Iranian President Hassan Rouhani came to Pakistan for two days last week. During the visit, he signed many Memoranda of Understanding (MoUs) pertaining to trade and commerce. Around the same time, Pakistan announced its trade policy for the next three years that puts a premium on enhancing trade volume with Iran.
The visit of the president of a key Pakistani neighbour, with which it shares a 900 kilometre border, is significant for many reasons. It is the first ever visit by Rouhani and that, too, after the US sanctions on Iran have been lifted. That there has been talk of possibility of trade ties between the two countries is quite heartening since the volume of trade between the two neighbours has been negligible.
In the last three decades or so, Pakistan has developed stronger ties with the Arab Gulf countries. This was done for geopolitical reasons largely but it meant huge economic dividends for Pakistan. To be fair, Pakistan never let its diplomatic ties with Iran slacken, which was only proper considering the vast majority of Shia population within Pakistan.
Though some might think the rather open declaration of improving the ties even further by hinting at the possibility of revival of Iran Pakistan gas pipeline, import of electricity, etc., has come at an inopportune time. Pakistan has recently counted itself in a 34-member military alliance “against terrorism” of Muslim countries led by Saudi Arabia which is seen even within the Muslim world as more of a Sunni alliance against the Shia world.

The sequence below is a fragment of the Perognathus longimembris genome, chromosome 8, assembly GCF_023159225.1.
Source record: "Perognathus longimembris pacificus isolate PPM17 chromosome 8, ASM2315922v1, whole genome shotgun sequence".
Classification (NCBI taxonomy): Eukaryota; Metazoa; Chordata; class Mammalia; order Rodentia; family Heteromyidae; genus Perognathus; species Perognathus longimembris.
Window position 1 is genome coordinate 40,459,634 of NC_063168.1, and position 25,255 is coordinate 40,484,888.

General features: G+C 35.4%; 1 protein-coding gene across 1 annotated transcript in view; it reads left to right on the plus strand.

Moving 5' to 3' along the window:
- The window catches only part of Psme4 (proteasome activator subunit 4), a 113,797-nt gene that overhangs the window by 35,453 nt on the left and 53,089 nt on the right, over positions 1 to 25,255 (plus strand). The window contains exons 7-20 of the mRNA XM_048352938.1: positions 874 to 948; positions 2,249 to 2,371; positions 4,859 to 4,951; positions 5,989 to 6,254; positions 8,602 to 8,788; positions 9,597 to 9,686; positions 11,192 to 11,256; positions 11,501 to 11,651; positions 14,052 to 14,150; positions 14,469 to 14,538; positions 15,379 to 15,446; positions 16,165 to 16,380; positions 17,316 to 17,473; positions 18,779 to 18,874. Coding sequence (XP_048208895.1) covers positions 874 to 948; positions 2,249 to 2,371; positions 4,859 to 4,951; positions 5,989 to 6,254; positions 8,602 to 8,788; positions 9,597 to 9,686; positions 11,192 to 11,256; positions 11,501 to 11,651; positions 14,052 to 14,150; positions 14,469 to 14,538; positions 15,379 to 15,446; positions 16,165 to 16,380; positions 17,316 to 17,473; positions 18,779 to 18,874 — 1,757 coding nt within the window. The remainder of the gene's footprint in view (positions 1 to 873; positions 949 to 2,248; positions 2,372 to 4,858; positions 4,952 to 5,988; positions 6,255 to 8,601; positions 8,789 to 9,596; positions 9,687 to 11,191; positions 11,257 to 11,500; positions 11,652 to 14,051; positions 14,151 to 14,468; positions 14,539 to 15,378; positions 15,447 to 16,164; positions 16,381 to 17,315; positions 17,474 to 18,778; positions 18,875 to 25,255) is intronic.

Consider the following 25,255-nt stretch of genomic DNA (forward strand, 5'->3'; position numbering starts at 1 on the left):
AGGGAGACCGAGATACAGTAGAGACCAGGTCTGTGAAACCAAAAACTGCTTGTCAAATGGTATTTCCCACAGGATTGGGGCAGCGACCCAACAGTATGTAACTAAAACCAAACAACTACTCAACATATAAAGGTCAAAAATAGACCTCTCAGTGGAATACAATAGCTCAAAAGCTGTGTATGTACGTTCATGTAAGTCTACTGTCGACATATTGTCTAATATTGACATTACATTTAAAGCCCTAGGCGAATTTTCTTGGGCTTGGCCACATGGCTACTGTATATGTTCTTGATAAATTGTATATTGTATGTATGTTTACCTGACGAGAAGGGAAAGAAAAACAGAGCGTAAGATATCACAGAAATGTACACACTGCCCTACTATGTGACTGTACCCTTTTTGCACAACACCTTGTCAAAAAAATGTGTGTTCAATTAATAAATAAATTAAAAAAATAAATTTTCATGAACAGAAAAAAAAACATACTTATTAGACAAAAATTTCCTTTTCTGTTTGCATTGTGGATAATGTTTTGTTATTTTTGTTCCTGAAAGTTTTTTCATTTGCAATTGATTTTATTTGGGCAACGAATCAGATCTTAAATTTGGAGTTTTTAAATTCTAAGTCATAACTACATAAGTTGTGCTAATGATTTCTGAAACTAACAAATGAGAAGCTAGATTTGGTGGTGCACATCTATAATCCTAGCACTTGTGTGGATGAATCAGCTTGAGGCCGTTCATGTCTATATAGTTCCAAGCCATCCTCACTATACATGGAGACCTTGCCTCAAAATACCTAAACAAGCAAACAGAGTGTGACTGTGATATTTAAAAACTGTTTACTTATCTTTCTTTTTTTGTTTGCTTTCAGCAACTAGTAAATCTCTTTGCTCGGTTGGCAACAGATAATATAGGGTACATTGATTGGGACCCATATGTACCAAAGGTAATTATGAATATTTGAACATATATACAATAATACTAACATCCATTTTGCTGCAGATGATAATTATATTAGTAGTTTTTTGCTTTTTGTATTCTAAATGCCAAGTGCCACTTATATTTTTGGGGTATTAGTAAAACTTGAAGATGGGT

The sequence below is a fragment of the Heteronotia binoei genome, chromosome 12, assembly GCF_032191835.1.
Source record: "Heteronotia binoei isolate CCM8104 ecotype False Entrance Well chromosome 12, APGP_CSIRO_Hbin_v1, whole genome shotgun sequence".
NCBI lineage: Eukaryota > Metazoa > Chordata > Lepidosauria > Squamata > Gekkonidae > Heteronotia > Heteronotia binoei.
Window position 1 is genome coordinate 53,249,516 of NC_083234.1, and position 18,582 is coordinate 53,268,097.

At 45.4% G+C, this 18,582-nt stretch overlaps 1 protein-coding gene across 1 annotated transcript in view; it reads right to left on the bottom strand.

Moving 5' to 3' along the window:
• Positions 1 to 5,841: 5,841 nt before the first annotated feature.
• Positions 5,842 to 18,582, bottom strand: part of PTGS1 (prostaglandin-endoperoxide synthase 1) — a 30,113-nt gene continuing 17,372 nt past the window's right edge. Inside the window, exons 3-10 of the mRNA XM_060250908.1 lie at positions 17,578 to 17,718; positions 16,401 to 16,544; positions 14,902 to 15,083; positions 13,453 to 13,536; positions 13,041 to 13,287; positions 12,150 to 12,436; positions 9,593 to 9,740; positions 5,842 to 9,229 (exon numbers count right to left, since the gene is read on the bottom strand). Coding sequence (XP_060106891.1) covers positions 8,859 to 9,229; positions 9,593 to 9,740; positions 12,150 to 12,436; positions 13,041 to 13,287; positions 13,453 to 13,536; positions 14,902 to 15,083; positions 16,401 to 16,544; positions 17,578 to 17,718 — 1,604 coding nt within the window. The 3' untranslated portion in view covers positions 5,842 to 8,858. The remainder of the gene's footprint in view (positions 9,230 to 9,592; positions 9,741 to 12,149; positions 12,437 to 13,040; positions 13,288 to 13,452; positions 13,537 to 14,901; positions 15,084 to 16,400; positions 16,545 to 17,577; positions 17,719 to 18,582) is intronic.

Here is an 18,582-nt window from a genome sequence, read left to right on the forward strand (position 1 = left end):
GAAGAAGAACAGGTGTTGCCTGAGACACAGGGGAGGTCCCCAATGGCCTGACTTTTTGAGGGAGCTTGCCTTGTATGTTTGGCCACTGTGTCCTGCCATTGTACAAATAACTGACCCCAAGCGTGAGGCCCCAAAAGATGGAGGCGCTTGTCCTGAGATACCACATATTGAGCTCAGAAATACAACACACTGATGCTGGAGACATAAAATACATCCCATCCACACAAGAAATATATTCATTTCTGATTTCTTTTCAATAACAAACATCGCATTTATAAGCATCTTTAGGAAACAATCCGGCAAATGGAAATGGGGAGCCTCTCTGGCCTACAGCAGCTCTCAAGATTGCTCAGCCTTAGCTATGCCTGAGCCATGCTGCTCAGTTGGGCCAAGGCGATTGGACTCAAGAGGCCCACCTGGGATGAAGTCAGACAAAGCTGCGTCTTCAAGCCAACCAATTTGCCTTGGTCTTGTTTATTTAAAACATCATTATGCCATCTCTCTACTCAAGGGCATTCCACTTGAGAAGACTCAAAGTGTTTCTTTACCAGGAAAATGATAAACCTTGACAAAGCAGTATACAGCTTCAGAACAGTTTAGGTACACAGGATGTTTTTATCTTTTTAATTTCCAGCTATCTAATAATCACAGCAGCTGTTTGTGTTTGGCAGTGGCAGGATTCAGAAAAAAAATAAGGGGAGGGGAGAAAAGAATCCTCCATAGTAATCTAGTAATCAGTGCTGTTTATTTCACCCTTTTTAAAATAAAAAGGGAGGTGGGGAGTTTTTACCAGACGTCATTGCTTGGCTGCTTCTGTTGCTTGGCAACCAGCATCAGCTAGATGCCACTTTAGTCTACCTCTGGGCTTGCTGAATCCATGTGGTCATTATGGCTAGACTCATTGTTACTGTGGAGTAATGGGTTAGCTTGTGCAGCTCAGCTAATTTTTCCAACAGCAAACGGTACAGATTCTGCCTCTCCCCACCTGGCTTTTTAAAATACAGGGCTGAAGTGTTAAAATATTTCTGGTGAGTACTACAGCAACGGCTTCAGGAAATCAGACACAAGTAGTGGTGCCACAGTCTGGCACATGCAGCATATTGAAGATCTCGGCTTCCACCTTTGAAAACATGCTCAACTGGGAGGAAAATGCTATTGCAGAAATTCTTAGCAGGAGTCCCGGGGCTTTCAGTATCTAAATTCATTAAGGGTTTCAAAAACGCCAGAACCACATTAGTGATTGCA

A week before Rouhani’s visit, the Iranian ambassador to Pakistan had expressed his displeasure over the 34-member alliance and called it ridiculous and anti-Shia but, thankfully, the atmospherics remained pleasant during the visit. The president did not express any reservations in his statement. One doesn’t know what assurances have been given to the Iranian president but Pakistan will have to continue to walk the tight rope if it wants sustainable trade ties with Iran.
Today’s Special Report is all about the potential and the pitfalls that the trade ties between the two countries carry. We have tried to look at different sectors in individual articles, the informal trade that continues unabated, the possibility of people-to-people contacts, the visa issues, etc.
A lot of this potential rests heavily on peace in the Balochistan province but, unfortunately, there is no independent media left in the province to report the real situation.
Whatever the pitfalls, trade and good relations with Iran mean well for Pakistan and we hope that the promises and the MoUs will translate into reality.